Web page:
A Huck Towel to Embroider

With its vibrant, geometric designs, the huck towel is a colorful icon of mid-twentieth-century kitchens.

Mary Polityka Bush Oct 22, 2021 - 3 min read

A Huck Towel to Embroider Primary Image

A pop of color can add spice to any project. Photo by Esther Ní Dhonnacha via

With its vibrant, geometric designs, the huck towel is a colorful icon of mid-twentieth-century kitchens. In the March/April 2016 issue of PieceWork, Mary Polityka Bush explores the evolution of these popular towels and shares a pattern to make one of your own, which will add a dash of retro flair to your kitchen. Here’s Mary with more:

huck towel

Brighten up a plain white huck towel with pearl cotton. Mary Polityka Bush chose sunny yellows that melt into pumpkin tones for her cheery towel that will definitely brighten up any kitchen. Photo by Joe Coca.

A little pearl cotton goes a long way in brightening a plain white huck towel, not to mention any kitchen in which it is displayed. The sunny yellows melting into pumpkin tones in the one shown here will be right at home in a country kitchen. Stitch the design in a sophisticated palette of grays zapped with lime or dusty violet for a contemporary stainless-and-granite kitchen. Going retro? Aqua and buttercream sweetened with cherry will reprise the chrome dinette look of the 1940s.

Huck embroidery is a natural for kitchen and table linens because it is worked entirely on the fabric’s surface, which means there are no unsightly tails, traveling threads, or backs of stitches to necessitate a lining. Although stitching with pearl cotton requires a certain level of skill to maintain an even twist and to smoothly lay strands of the thread, huck embroidery is easy, relatively quick, and ideal for gifts. If a towel is not on the recipient’s wish list, edge a placemat or apron bib and hem with this design, mirror it the length of a table runner, or wrap it around a tote bag.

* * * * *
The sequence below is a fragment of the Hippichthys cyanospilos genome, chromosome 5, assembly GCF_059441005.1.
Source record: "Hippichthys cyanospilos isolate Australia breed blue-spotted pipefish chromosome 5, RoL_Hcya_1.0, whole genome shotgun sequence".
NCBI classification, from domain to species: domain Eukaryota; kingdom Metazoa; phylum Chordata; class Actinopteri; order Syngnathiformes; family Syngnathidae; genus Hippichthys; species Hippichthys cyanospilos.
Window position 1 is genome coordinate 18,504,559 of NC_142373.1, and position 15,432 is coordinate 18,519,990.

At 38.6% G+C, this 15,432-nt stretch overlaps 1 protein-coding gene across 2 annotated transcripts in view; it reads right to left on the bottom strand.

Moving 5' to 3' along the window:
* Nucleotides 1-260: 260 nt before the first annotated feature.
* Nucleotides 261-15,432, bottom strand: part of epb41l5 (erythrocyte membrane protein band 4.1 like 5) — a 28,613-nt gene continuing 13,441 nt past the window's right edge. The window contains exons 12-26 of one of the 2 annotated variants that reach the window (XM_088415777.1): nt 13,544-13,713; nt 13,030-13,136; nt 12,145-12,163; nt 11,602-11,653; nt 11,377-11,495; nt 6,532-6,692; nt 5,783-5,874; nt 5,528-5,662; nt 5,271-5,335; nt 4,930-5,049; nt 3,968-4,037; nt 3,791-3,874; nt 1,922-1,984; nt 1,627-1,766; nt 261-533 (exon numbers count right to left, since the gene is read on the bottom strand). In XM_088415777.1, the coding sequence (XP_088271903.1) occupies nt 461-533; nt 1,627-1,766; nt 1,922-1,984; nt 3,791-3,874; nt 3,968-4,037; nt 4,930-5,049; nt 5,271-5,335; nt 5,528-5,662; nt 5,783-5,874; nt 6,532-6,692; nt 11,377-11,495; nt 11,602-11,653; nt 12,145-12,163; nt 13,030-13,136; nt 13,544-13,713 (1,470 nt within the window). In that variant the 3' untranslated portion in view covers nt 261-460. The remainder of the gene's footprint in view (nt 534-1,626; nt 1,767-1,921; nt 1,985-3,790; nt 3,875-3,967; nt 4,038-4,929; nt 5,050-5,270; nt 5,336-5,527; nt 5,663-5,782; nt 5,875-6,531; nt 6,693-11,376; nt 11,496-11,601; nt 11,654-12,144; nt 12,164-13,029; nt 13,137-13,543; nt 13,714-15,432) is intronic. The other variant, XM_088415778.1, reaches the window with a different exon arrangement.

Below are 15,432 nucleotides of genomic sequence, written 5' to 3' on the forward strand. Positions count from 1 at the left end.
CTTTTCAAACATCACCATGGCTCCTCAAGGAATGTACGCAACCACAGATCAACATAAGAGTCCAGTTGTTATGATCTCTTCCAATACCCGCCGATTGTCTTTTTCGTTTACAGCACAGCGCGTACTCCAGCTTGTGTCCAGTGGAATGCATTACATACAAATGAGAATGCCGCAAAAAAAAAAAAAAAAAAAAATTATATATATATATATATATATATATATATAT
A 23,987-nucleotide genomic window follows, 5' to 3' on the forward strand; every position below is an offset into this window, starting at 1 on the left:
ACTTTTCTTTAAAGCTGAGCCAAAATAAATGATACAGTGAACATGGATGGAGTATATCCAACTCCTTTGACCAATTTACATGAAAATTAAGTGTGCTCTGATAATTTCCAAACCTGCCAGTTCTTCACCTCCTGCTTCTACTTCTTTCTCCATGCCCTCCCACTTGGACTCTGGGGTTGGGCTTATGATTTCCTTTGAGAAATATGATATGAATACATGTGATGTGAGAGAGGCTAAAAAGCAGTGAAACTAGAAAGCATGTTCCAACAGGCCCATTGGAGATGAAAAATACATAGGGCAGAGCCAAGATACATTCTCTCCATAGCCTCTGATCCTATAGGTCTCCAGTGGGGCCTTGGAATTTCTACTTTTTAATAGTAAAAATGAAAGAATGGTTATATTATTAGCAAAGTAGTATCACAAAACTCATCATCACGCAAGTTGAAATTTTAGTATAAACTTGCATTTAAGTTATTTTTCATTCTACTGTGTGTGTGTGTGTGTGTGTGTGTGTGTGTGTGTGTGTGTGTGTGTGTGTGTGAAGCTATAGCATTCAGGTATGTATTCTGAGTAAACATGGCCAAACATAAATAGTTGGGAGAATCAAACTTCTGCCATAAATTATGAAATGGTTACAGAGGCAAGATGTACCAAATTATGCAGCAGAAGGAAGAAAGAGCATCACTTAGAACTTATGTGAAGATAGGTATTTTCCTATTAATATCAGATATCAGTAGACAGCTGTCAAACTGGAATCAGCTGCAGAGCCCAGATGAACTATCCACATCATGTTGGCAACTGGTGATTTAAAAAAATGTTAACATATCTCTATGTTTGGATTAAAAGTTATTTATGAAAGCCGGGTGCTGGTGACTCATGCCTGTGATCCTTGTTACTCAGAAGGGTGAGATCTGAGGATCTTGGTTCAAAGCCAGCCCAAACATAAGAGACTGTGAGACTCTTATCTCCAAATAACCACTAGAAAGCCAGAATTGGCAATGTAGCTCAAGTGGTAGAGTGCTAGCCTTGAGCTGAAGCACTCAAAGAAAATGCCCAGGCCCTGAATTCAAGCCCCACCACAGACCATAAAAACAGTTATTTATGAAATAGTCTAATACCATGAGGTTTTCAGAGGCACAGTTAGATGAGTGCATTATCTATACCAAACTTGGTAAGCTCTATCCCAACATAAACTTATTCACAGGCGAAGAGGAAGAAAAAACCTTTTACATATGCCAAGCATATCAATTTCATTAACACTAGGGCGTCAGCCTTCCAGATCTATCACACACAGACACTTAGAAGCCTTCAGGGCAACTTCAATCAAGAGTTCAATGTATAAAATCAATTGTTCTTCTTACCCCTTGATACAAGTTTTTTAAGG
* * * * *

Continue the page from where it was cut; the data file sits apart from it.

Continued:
Mary Polityka Bush, a designer, writer, instructor, and frequent PieceWork contributor, was introduced to huck embroidery thirty years ago when her mother, Jean Polityka, gave her the set of Mildred V. Kreig booklets that had inspired Jean to embroider towels for the Polityka family’s home in Allegan, Michigan. Equally inspired, Mary went on to create many of her own huck-embroidery designs, not only for towels, but for table, kitchen and bed linens, greeting cards, Christmas ornaments, garments, and decorative household and gift items.

Download your copy of the March/April 2016 issue of PieceWork to make Mary’s charming huck towel and read her article, “Embroidered Huck Towels: A Feast for the Eyes.” To learn more about embroidery stitches, read our A Stitch in Time blog series.